‘I Am Jazz’: Jazz Jennings’ Book Hits 100 Most Banned List, She Calls it ‘Disappointing and Honorable’
Jazz Jennings and her show, I Am Jazz, have gone a long way to normalizing the conversation around transgender individuals in the United States. The LGBTQ+ activist has sacrificed much of her personal life and privacy to help marginalized individuals, and has had to deal with plenty of hate as a result. Now, Jennings is forced to confront that hate once more, but this time in the form of a banned book. Her book, that is. I Am Jazz has made the list of the top 100 most banned or challenged books of the decade.
Jazz Jennings reacts to the news
I Am Jazz isn’t just a book about a transgender youth, it’s autobiographical. So when Jazz Jennings’ book hit the top banned list, it was, in a way, a reaction to Jennings’ own life. Yet however difficult that may be to confront, Jennings told Yahoo Life that it’s honorable, in a way.
“Making the list is both disappointing and honorable,” she told the publication. “In one way, it’s upsetting to know that there is still is so much stigma and controversy about a subject that has been prevalent within our society, but at the same time, there is some pride in knowing that the book is out there and still making waves.”
“It’s another stepping stone towards creating equality and ensuring that all people are respected and treated as equals, even those who are different,” she continued.
The book itself has been out since 2014, which means parents have been challenging it or banning it for six years. While there have been advancements in the fight for LGBTQ+ equality in the United States, this just goes to show how much work there is to be done.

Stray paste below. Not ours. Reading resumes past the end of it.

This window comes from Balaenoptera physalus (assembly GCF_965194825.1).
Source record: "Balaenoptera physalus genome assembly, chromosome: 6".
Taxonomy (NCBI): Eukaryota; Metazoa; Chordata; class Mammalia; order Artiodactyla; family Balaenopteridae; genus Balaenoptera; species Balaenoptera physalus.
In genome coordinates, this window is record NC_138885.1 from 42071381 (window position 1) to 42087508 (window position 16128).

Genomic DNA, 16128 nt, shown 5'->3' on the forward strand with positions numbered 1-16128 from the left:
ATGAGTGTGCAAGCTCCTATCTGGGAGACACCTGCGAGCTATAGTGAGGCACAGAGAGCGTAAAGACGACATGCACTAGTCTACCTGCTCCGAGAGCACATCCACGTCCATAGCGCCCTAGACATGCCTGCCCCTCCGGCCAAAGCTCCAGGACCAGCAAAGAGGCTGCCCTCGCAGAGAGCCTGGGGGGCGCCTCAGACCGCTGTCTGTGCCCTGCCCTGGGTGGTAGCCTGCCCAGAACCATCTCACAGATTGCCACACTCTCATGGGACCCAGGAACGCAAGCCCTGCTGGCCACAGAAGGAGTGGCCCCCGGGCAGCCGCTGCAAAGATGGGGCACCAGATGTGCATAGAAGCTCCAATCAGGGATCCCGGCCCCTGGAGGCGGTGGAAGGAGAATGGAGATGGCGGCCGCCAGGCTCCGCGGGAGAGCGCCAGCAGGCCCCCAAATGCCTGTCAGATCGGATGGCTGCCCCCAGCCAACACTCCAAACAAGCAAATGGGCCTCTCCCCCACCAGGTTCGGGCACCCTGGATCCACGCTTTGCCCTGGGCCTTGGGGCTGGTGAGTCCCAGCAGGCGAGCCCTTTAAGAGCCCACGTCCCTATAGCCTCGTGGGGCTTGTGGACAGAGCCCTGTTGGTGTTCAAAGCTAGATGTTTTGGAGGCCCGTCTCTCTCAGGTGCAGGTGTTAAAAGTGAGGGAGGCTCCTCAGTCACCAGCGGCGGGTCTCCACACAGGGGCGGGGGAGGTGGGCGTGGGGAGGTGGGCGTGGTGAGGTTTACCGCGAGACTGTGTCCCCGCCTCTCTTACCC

LGBTQ stories banned frequently
It’s a sad truth that stories featuring LGBTQ+-friendly plots and characters are some of the most banned books on the list — in this respect, I Am Jazz and Jazz Jennings are not alone. The director of the American Library Association’s Office for Intellectual Freedom, Deborah Caldwell-Stone, calls this a “growing trend.”
“There are members of every community that need and wanted these resources, that want to find themselves reflected in their library’s collections and programs. This allows them to understand themselves in the world and affirm their identity,” she told CNN.
It’s worth remembering that libraries are meant to be public places of learning and erudition — a place where folks can open their minds. Banning books that share LGBTQ+ stories goes a long way to making folks who relate to these stories feel ostracized or unwanted, and defeats the purpose of a library in the first place.
“It’s all based on fear. Parents are afraid of the change that’s occurring in our society where the LGBTQ+ community keeps growing stronger and stronger. It may go against their personal beliefs, so they feel the need to shut it down before it creates impurity in their children,” Jazz Jennings told Yahoo Life.
LGBTQ+ stories are typically about love, acceptance, and caring for one another — not exactly the sort of ideology that needs to be stamped out.
“The truth is that we are trying to create acceptance and peace at a younger age so that there is more understanding for youth who are trans or feel different,” Jennings explained.